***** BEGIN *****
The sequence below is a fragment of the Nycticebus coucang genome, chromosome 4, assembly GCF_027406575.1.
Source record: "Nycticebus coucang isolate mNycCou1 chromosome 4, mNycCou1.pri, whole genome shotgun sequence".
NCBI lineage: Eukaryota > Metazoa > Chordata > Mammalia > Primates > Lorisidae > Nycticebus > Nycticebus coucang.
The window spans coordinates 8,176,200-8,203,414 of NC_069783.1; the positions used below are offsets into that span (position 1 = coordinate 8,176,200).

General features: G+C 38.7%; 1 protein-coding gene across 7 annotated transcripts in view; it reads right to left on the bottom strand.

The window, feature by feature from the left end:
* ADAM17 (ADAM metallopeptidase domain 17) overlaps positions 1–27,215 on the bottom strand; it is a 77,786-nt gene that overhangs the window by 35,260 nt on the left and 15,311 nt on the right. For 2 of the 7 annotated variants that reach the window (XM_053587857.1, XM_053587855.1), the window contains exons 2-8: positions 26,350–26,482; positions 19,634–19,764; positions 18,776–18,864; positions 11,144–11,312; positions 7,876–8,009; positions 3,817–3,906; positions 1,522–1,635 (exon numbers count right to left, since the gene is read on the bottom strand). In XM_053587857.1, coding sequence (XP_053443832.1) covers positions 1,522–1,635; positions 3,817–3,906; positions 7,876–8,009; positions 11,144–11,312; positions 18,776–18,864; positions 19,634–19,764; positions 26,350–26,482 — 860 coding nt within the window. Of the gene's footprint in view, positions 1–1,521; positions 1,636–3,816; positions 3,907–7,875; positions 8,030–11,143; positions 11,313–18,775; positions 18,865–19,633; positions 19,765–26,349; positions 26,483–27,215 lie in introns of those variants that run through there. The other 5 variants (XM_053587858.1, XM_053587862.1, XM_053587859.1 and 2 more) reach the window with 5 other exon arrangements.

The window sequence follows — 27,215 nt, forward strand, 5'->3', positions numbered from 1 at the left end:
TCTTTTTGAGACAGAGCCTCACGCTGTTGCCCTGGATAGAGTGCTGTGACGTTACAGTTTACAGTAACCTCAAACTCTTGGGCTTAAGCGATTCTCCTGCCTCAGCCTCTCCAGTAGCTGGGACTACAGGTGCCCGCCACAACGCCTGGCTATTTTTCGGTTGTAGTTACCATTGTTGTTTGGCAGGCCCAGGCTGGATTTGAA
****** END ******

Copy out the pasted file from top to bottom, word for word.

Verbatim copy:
The sequence below is a fragment of the Nycticebus coucang genome, chromosome 4, assembly GCF_027406575.1.
Source record: "Nycticebus coucang isolate mNycCou1 chromosome 4, mNycCou1.pri, whole genome shotgun sequence".
NCBI lineage: Eukaryota > Metazoa > Chordata > Mammalia > Primates > Lorisidae > Nycticebus > Nycticebus coucang.
The window spans coordinates 8,176,200-8,203,414 of NC_069783.1; the positions used below are offsets into that span (position 1 = coordinate 8,176,200).

General features: G+C 38.7%; 1 protein-coding gene across 7 annotated transcripts in view; it reads right to left on the bottom strand.

The window, feature by feature from the left end:
* ADAM17 (ADAM metallopeptidase domain 17) overlaps positions 1–27,215 on the bottom strand; it is a 77,786-nt gene that overhangs the window by 35,260 nt on the left and 15,311 nt on the right. For 2 of the 7 annotated variants that reach the window (XM_053587857.1, XM_053587855.1), the window contains exons 2-8: positions 26,350–26,482; positions 19,634–19,764; positions 18,776–18,864; positions 11,144–11,312; positions 7,876–8,009; positions 3,817–3,906; positions 1,522–1,635 (exon numbers count right to left, since the gene is read on the bottom strand). In XM_053587857.1, coding sequence (XP_053443832.1) covers positions 1,522–1,635; positions 3,817–3,906; positions 7,876–8,009; positions 11,144–11,312; positions 18,776–18,864; positions 19,634–19,764; positions 26,350–26,482 — 860 coding nt within the window. Of the gene's footprint in view, positions 1–1,521; positions 1,636–3,816; positions 3,907–7,875; positions 8,030–11,143; positions 11,313–18,775; positions 18,865–19,633; positions 19,765–26,349; positions 26,483–27,215 lie in introns of those variants that run through there. The other 5 variants (XM_053587858.1, XM_053587862.1, XM_053587859.1 and 2 more) reach the window with 5 other exon arrangements.

The window sequence follows — 27,215 nt, forward strand, 5'->3', positions numbered from 1 at the left end:
TCTTTTTGAGACAGAGCCTCACGCTGTTGCCCTGGATAGAGTGCTGTGACGTTACAGTTTACAGTAACCTCAAACTCTTGGGCTTAAGCGATTCTCCTGCCTCAGCCTCTCCAGTAGCTGGGACTACAGGTGCCCGCCACAACGCCTGGCTATTTTTCGGTTGTAGTTACCATTGTTGTTTGGCAGGCCCAGGCTGGATTTGAA